A "supermoon" will appear in the sky on Sunday, when the natural satellite will be at its biggest and brightest this year.
"If the weather is good, the Chinese public can enjoy seeing a much bigger and brighter moon than usual," said Zhao Zhiheng, a member of the Tianjin Astronomy Society, on Thursday.
The moon's distance from Earth varies between approximately 350,000 km and 400,000 km due to its oval orbit, meaning it appears to be various sizes when seen from our planet.
At 11:35 a.m. on Sunday Beijing time, the moon will be the brightest of this year as it will "directly face" the sun and reflect all sunlight to the earth; at noon, the moon will be the biggest of this year as it will arrive at its perigee, or the closest point to Earth in its orbit, Zhao explained.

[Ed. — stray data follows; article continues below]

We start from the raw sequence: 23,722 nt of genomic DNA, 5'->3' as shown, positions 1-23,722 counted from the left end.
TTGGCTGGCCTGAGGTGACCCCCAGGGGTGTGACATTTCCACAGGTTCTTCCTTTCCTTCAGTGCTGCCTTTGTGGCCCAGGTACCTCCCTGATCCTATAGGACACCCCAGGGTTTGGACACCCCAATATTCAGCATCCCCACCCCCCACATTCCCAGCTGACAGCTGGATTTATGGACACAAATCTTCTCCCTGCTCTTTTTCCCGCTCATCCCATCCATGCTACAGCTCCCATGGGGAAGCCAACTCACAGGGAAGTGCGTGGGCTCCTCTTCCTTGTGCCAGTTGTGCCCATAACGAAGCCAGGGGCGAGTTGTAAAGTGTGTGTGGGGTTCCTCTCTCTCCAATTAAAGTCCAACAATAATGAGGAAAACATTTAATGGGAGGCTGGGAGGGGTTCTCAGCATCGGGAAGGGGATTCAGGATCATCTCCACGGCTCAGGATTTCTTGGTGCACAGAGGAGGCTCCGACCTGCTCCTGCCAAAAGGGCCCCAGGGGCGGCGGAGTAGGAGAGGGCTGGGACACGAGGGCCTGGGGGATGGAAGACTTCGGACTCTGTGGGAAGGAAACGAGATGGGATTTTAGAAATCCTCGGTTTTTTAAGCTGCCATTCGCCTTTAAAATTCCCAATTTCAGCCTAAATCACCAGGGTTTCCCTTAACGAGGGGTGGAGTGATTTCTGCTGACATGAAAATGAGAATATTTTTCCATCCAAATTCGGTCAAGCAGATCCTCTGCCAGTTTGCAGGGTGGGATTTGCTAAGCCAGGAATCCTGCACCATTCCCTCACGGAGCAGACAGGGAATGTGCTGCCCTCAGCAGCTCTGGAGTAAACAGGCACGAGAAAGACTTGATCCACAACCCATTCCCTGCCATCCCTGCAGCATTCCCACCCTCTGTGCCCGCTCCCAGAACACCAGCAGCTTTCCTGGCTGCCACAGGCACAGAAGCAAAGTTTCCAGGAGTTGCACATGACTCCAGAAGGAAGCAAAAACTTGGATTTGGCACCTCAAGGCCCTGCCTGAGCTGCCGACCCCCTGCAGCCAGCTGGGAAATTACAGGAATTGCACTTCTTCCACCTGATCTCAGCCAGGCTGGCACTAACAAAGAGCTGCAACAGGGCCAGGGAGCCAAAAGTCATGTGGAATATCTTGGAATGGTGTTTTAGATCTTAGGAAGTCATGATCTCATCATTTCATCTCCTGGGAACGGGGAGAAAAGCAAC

As it appears in the Beijing daytime, residents of the Chinese capital may need a telescope or other astronomic viewing apparatus to observe the phenomenon, however.
The supermoon tends to bring high and low tides, but claims that it is linked to natural disasters like earthquakes or volcanic eruptions have been denied by experts.
"The supermoon is neither mysterious nor strange. It is a normal celestial phenomenon and will not affect people's lives," Zhao said.
Last year's supermoon appeared on March 19, when it was also the biggest and brightest in 18 years.
The supermoon will shine again on June 23 next year.
(Xinhua News Agency May 3, 2012)